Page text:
Surface Nucleation and the Design of Nucleating Agents by Molecular Simulation

Alexander J. Bourque1, C. Rebecca Locker2, and Gregory C. Rutledge1

1Department of Chemical Engineering, Massachusetts Institute of Technology, Cambridge MA, USA
2ExxonMobil Research and Engineering Company, Annandale, NJ, USA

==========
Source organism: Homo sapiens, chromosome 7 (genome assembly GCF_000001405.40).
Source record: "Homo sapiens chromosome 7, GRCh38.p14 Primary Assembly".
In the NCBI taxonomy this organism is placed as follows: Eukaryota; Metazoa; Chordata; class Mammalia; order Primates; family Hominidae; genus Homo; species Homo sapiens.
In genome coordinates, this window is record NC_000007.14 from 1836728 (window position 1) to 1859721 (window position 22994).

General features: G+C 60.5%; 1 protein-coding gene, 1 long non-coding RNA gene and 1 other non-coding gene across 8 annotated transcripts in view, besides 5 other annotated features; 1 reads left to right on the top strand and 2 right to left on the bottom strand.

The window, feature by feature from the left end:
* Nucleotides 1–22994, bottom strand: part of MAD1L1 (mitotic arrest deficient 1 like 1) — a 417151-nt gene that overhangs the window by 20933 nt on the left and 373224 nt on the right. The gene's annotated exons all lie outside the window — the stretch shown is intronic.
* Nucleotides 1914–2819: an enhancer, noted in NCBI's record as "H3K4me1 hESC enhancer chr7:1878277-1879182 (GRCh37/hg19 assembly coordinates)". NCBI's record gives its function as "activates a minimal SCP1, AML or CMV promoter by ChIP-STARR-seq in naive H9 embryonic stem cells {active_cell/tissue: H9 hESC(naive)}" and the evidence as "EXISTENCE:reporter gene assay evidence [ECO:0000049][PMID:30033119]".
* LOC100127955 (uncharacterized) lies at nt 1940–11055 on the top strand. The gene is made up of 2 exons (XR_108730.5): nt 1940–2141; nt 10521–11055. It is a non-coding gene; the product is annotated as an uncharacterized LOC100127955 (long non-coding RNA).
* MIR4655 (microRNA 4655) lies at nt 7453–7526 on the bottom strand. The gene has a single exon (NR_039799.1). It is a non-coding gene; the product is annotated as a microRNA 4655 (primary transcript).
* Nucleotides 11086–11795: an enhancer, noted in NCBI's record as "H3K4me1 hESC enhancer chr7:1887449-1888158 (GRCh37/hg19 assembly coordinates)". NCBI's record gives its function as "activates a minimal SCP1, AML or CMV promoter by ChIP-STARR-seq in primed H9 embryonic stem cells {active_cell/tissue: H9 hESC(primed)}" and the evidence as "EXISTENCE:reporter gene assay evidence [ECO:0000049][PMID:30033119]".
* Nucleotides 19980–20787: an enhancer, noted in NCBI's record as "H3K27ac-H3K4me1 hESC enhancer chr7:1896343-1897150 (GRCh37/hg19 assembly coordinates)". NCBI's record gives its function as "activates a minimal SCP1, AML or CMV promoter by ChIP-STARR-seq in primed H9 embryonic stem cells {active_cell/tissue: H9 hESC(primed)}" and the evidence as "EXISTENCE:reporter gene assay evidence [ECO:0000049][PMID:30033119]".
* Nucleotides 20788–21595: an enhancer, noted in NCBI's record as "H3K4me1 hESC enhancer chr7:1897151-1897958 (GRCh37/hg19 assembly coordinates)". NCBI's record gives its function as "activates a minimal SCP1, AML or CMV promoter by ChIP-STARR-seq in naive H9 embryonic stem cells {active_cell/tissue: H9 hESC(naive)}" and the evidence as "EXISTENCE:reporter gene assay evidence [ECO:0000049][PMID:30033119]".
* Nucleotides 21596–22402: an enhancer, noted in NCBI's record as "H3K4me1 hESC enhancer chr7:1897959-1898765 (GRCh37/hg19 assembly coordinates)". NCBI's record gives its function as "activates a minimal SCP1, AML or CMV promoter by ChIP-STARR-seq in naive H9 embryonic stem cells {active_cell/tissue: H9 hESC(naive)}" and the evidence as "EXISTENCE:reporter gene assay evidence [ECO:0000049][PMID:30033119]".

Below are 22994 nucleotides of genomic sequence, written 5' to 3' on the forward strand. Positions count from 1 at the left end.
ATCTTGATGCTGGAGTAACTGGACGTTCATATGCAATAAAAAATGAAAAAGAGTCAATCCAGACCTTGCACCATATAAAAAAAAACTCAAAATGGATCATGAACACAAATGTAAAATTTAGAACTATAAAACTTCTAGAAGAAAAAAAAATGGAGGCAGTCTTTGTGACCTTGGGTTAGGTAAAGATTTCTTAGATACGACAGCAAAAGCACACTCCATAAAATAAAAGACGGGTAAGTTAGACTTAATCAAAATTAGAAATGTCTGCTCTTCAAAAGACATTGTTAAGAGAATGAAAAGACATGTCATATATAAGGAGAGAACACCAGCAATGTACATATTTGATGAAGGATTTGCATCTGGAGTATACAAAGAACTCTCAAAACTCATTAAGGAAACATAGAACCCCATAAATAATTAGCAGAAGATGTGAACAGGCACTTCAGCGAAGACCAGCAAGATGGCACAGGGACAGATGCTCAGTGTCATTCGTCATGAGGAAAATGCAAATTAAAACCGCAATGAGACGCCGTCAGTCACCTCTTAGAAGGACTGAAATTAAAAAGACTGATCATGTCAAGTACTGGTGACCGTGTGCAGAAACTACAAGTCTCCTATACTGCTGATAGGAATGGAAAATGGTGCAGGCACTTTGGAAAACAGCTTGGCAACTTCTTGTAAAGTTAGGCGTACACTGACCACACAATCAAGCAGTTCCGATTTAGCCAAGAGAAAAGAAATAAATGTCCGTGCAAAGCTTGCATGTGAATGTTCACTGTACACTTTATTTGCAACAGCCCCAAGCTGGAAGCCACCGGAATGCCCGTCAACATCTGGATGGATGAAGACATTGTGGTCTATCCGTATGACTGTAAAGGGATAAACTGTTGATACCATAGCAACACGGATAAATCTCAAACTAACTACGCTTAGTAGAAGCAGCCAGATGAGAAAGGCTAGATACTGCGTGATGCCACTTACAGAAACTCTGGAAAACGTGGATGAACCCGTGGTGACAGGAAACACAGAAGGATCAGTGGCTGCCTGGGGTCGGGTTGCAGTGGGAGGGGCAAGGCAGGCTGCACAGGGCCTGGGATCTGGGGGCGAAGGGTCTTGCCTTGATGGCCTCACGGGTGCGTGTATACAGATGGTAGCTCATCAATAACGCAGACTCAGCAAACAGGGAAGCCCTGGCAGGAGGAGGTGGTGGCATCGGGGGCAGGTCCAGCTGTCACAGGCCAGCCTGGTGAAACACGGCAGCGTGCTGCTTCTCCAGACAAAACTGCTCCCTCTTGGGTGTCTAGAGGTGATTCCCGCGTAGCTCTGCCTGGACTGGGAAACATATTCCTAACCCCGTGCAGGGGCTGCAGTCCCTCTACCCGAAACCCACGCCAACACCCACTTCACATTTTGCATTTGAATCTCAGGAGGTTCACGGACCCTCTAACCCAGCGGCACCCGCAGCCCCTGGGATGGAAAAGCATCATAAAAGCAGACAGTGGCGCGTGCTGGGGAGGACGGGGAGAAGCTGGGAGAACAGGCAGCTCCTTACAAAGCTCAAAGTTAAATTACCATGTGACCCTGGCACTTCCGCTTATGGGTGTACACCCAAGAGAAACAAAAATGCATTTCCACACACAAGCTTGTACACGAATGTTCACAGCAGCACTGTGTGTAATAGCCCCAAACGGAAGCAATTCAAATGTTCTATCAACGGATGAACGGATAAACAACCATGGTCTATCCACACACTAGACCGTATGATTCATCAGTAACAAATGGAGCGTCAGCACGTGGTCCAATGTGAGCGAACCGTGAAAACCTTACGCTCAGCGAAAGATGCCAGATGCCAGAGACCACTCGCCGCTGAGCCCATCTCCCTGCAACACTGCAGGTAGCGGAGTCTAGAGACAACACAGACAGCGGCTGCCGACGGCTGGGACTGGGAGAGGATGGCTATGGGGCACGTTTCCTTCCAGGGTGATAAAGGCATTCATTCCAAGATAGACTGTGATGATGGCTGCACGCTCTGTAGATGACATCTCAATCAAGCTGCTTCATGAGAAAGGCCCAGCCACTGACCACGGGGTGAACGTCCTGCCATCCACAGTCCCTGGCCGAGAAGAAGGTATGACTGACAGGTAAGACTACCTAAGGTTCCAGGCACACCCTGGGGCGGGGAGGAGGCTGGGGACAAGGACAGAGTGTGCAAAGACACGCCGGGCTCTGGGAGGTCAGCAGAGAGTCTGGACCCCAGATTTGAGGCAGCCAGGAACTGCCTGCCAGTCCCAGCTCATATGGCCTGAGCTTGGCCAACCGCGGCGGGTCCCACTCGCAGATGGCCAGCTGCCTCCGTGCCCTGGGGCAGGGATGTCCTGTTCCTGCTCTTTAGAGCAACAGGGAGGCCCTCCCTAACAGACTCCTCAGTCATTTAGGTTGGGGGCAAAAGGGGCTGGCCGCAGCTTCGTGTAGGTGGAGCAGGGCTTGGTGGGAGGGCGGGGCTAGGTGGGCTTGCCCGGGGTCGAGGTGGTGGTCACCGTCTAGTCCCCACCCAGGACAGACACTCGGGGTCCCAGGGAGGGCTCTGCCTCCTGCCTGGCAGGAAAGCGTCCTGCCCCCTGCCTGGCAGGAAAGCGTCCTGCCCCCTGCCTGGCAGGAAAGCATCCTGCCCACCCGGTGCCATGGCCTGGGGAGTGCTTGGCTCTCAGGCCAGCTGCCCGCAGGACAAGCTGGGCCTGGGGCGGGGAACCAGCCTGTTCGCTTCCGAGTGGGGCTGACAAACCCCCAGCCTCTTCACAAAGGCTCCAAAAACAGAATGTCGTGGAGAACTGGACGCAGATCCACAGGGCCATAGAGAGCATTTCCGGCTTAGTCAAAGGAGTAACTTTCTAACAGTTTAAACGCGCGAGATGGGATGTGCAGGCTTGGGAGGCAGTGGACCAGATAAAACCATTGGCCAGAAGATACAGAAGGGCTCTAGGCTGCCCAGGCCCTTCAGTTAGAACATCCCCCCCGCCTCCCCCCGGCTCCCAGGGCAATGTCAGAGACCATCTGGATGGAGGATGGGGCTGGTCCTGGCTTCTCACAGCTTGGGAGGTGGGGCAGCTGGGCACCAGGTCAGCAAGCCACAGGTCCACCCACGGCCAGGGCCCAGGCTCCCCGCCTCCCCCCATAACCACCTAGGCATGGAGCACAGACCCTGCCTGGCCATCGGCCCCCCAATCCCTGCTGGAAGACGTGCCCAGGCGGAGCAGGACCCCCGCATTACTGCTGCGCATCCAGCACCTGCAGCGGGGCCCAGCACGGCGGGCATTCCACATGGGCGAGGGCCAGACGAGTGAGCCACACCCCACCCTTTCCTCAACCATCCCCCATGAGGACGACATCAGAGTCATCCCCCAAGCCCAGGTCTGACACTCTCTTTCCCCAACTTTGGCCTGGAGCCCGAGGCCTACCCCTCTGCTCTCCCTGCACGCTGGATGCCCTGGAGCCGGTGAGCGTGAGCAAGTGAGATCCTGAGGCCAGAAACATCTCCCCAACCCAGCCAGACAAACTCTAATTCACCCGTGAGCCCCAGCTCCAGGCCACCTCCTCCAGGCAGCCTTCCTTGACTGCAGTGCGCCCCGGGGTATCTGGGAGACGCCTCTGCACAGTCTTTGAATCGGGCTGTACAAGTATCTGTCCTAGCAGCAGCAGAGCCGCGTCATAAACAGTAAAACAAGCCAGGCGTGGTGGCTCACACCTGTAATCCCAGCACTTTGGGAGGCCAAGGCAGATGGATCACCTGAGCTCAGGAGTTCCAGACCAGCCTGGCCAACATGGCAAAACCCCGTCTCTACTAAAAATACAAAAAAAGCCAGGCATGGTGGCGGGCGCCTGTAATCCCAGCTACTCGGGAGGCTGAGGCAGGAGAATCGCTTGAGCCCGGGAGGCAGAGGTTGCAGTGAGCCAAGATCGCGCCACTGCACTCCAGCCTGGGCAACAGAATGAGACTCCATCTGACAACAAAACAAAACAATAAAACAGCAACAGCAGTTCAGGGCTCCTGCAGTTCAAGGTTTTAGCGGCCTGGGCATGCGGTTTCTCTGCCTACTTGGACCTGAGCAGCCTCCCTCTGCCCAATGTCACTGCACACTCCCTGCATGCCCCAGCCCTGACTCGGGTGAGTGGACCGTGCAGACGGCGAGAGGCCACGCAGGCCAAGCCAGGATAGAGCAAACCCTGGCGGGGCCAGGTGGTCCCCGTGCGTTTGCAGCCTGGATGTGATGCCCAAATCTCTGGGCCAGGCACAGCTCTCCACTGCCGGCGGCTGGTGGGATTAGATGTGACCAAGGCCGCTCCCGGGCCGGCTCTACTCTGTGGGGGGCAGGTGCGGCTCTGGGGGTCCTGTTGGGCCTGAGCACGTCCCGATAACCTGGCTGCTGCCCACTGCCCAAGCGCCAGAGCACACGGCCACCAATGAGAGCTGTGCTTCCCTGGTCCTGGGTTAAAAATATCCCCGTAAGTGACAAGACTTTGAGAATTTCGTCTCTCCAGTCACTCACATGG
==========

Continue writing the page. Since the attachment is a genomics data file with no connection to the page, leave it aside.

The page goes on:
In most cases of practical interest, nucleation of polymer crystallites is believed to occur heterogeneously, through the action of additives or impurities that serve as nucleation agents, significantly reducing the activation barrier to formation of a new phase [1]. The number and activity of these nucleating agents can alter the resulting morphology of the semicrystalline polymer, for example through polymorph selection, the number and size of spherulites or the orientation of individual lamellae; the properties of the polymer can also be controlled as a consequence. The classical theories of polymer crystal growth are similarly predicated on a surface nucleation mechanism, which may proceed through one or more precursor states. We report the results of molecular simulations that examine the phenomenon of 2-dimensional nucleation on both familiar and foreign surfaces. Continue reading Surface Nucleation and the Design of Nucleating Agents by Molecular Simulation